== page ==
Why One General Says Russia Is America's No. 1 Threat

Why One General Says Russia Is America's No. 1 Threat

Russia's submarine and missile technology give Moscow the capability to threaten the United States mainland.

Here's What You Need to Know: Russia seems to be increasingly comfortable exercising bombastic rhetoric and is flexing its military might quite close to U.S. territory.

One Air Force general thinks that Russia, more than other countries, has both the means and the mentality to pose a credible threat to the United States. 

In the opinion of one U.S. Air Force general, the primary threat to the United States today comes from Russia, thanks to advanced submarine and cruise missile design. 

“[Russia] developed capabilities that didn’t exist twenty years ago . . . very low radar cross-section cruise missiles, submarines on par with our submarines,” the head of U.S. Northern Command Air Force Gen. Glen VanHerck explained in comments given during a Center for Strategic & International Studies conference titled Rethinking Homeland Defense: Domain Awareness, Information Dominance, and Decision Superiority. 

Military Might 

Russia’s cruise missiles are worth particular note in VanHerck’s eyes. He explained that Russia’s more modernized missiles are much more capable than Russia’s Soviet-inherited stockpile and can strike the United States from launch points within Russia itself. 

Ultimately, Russia would like to combine an increasingly lethal missile and military hardware threat with sophisticated space and cyber capabilities to lend heft to the country's foreign policy ambitions. The Russian intent is, in essence, to “create deterrence for themselves, destroy our will and delay or degrade our ability to project forward.”

Moreover, Russia seems to be increasingly comfortable exercising bombastic rhetoric and is also flexing its military might quite close to U.S. territory. The previous year saw a hugely increased Russian presence in American airspace and waters. Northern Command “had more incursions into our air-defense identification zones since the end of the Cold War,” VanHerck explained.

The Arctic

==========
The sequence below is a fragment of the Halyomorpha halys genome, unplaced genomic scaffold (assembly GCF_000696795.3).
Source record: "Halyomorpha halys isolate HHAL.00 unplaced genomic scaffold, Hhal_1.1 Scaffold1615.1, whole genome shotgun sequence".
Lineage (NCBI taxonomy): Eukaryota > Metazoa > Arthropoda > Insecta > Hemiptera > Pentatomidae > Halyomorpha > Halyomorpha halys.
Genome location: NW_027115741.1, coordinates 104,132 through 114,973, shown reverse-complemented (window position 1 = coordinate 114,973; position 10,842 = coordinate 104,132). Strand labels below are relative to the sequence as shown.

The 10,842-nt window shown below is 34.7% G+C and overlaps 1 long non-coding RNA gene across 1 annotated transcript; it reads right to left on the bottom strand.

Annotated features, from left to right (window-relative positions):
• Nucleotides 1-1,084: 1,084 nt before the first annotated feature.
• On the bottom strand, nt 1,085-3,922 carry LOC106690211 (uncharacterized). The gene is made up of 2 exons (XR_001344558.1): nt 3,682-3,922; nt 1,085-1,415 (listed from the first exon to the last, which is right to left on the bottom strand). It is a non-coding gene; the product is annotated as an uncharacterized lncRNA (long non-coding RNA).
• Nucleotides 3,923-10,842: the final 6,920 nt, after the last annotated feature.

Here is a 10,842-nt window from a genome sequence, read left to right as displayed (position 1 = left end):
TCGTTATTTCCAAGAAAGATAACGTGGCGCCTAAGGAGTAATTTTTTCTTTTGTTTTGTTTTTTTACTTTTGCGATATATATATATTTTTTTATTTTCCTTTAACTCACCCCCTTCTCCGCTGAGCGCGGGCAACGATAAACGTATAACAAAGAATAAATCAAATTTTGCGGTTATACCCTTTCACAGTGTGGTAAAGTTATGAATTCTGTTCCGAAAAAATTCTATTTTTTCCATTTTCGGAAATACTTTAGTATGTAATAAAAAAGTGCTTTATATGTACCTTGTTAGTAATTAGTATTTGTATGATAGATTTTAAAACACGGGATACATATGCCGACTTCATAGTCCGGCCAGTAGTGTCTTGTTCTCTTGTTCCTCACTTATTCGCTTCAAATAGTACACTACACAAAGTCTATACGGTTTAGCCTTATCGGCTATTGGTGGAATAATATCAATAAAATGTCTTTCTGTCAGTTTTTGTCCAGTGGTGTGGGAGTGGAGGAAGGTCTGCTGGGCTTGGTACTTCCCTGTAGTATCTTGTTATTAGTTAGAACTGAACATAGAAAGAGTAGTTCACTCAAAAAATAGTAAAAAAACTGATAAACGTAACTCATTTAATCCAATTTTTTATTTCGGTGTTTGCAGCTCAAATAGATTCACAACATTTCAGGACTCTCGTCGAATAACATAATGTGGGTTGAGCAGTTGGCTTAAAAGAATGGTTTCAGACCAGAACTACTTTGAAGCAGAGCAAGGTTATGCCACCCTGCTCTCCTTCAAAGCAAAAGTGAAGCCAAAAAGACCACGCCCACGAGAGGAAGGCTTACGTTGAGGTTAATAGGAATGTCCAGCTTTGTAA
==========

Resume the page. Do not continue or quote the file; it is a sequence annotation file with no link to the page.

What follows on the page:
In addition, a significant portion of Russia’s Pacific Fleet operated just off the coast of Alaska within the United States economic exclusion zone. One Russian submarine even had the audacity to come to the surface “in the middle of a bunch of fishing vessels up there [near the Alaskan coast] and actually fired a missile from there.” The aim of Russian muscle-flexing in northern American waters? Asserting dominance in the Arctic. 

As global warming accelerates, Russia is uniquely positioned to gain from a warming environment. In addition to ocean shipping routes that stay ice-free for longer periods of time, Russia will also gain access to mineral resources in its far northern regions both on land and underwater. These resources could prove to be incredibly lucrative and are especially important to an oil-reliant, flagging economy that thus far has made little progress in weaning itself off of a mostly fossil-fuel-dependent economic model. 


An economic and military influence on the Arctic is of high priority to the Russian state, a desire that is likely to grow rather than decrease over time. The United States should take note. 

Caleb Larson is a defense writer with the National Interest. He holds a Master of Public Policy and covers U.S. and Russian security, European defense issues, and German politics and culture. 

This article first appeared earlier in 2021 and is being republished due to reader interest.

 Image: Reuters.